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Occupational COPD presentation

•cough, sputum, wheezing, chest tightness and dyspnea

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Occupational COPD causes and mechanism

•Causes: exposure to biomass combustion, respirable silica and coal mine dusts (mining), vanadium, organic dusts. Mechanism: oxidant injury, imbalance of proteases and anti-proteases

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Constrictive/Obliterative Bronchiolitis presentation

•subtle onset with cough, dyspnea, chest tightness. Pathologic injury of small airways causes extrinsic or intrinsic bronchiolar narrowing

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Constrictive/Obliterative Bronchiolitis causes

•exposure to noxious gases such as oxides of nitrogen and sulfur, dusts (combustion products), and chemicals (i.e. diacetyl flavoring in buttered popcorn – think flavor workers lung disease)

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Constrictive/Obliterative Bronchiolitis mechanism

Injury to bronchiolar epithelium results in excessive proliferation of granulation tissue, leading to narrowing or obliteration of the airway; submucosal or peribronchiolar fibrosis may lead to extrinsic narrowing or obliteration of bronchiolar lumen

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Asbestos lung disease cause and mechanism

•Cause: asbestos fibers – group of naturally-occurring hydrated magnesium silicates that when crushed, break into fibers (friable) Mechanism: direct toxic effects of fibers on pulmonary parenchymal cells, with release of various mediators by inflammatory cells

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Asbestos related lung diseases

Malignant: lung cancer and mesothelioma. Non malignant: benign asbestos pleural effusion, pleural thickening/calcifications/plaques, rounded atelectasis, and asbestosis (fibrosis usually affecting lower lung zones)

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Silicosis presentation

usually long latency, includes SOB and cough. Causes interstitial lung disease which can progress to fibrotic lung disease

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Silicosis causes and mechanism

•Causes: crystalline silica, exposed workers such as gold miners, foundry workers, sandblasters (stone-washed jean manufacturers. Mechanism: : generation of oxygen radicals that injure target pulmonary cells such as alveolar macrophages, leads to generation of inflammatory cytokines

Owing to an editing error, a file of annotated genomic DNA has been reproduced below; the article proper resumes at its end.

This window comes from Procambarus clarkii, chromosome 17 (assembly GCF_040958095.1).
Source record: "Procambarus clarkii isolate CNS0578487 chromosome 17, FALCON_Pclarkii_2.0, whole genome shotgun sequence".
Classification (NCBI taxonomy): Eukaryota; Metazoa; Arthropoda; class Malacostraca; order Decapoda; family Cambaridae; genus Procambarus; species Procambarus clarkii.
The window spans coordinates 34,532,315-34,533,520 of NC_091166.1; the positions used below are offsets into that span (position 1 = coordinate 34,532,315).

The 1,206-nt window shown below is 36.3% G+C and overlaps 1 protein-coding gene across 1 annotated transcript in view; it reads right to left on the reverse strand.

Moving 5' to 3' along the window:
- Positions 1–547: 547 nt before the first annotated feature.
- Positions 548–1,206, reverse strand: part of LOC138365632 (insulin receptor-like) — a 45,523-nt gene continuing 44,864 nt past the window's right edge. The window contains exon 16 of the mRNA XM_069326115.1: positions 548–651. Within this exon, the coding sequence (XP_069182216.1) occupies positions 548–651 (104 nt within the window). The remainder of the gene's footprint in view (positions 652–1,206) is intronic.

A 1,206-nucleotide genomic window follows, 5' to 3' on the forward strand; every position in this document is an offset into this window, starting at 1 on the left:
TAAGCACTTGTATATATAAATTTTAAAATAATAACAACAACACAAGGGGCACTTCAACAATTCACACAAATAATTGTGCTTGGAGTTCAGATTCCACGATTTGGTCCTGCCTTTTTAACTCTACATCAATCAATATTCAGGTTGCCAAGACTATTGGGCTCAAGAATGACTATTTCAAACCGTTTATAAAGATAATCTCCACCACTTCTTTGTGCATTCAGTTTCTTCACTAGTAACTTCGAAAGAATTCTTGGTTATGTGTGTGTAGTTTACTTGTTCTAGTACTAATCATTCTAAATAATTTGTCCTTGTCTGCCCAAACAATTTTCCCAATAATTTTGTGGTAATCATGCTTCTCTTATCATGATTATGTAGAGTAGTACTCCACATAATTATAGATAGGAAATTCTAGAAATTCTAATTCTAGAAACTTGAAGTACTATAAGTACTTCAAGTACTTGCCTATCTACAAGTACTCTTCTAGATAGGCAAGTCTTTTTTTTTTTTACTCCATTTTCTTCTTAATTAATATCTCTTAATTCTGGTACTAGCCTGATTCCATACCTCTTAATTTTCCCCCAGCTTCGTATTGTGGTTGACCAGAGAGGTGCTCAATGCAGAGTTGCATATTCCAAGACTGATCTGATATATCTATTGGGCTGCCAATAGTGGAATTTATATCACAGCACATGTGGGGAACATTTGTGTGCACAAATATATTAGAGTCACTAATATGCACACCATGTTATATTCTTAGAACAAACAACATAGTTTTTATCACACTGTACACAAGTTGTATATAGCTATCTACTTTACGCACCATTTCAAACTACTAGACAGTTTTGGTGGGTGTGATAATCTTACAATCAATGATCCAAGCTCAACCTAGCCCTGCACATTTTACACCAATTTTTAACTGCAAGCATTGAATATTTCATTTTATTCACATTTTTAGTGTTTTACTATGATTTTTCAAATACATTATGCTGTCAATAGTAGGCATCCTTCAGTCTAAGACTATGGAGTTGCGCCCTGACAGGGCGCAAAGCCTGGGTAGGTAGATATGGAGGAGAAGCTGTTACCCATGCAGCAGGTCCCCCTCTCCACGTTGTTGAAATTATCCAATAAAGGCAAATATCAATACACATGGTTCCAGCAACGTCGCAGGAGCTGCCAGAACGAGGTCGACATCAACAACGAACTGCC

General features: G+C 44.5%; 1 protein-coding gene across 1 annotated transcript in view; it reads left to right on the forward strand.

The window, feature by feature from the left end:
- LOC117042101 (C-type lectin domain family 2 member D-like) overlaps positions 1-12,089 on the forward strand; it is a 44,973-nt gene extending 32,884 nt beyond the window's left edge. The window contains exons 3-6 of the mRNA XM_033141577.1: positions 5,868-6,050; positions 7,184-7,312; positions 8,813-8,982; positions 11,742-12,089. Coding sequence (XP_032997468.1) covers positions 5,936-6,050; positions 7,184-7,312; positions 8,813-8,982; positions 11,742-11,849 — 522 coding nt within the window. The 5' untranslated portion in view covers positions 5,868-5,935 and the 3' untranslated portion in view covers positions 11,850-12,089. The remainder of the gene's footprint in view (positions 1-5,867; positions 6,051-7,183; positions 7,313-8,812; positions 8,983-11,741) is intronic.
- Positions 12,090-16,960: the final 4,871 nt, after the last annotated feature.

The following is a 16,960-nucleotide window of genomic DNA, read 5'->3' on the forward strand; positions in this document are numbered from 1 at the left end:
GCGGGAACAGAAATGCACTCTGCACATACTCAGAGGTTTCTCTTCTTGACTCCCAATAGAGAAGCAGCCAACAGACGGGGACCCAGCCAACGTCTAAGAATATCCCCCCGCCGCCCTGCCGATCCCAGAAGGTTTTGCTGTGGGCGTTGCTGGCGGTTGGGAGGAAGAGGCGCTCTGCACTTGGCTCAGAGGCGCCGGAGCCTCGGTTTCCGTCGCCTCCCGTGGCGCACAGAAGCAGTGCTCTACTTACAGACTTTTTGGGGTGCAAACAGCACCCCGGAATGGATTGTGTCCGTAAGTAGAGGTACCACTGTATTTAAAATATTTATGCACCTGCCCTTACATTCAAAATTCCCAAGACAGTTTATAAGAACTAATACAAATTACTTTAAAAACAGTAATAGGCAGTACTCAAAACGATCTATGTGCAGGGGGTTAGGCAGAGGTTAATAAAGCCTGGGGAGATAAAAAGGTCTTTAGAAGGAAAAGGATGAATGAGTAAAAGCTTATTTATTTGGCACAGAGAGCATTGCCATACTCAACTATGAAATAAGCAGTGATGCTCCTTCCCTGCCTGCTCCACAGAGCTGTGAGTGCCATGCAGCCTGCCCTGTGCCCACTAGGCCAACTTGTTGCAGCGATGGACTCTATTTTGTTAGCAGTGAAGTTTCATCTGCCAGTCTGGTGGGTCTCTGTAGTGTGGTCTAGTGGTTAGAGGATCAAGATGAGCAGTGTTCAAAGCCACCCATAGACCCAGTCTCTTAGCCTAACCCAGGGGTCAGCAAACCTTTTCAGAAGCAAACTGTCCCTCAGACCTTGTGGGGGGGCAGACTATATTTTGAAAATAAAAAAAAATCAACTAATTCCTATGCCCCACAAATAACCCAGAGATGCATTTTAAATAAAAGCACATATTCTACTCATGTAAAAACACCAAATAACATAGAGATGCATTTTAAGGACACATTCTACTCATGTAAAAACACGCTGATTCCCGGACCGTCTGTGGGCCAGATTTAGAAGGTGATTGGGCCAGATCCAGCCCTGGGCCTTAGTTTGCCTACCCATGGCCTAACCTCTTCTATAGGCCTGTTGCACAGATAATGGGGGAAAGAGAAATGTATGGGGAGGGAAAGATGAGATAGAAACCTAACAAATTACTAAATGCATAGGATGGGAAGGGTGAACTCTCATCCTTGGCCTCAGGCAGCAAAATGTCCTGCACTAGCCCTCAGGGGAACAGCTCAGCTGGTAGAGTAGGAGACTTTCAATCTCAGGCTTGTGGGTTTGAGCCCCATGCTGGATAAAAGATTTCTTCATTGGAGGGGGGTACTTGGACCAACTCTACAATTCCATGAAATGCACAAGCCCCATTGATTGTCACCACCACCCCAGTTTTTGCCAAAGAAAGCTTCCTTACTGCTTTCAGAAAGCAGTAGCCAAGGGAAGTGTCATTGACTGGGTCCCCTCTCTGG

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Coal Workers Pneumoconiosis presentation

usually cough, shortness of breath; pulmonary function testing may be normal, chest imaging typically demonstrates upper lobe small rounded nodular opacities; pathology may be notable for “dust macules".

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Coal Workers Pneumoconiosis causes and mechanism

Causes: inhalation of coal mine dust. Mechanism: generation of oxygen radicals that injure target pulmonary cells such as alveolar macrophages, leads to generation of inflammatory cytokines

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Chronic Beryllium Disease presentation

Subtle cough, dyspnea, chest tightness. Indistinguishable from sarcoidosis excepft for exposures

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Chronic Beryllium Disease causes and mechanism

Causes: beryllium (lightweight, strong metal used in aerospace engineering, nuclear bomb manufacturing, nuclear reactors, etc.). Mechanism: immune response to beryllium, often leading to granulomatous lung inflammation; some workers have a genetic susceptibility to beryllium’s effects, but there is also a dose-response relationship

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Hypersensitivity Pneumonitis presentation

acute symptoms – flu-like illness with respiratory symptoms; subacute/chronic HP – insidious onset. Immune response to animal proteins

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Hypersensitivity Pneumonitis cause and mechanism

Causes: some animal proteins (mainly birds), fungi, bacteria inhaled from contaminated hay (farmer’s lung), hot tubs & indoor pools (due to non-tuberculous mycobacteria and gram-negative organisms), humidifiers, machining/metal-working fluids. Mechanism: T cell response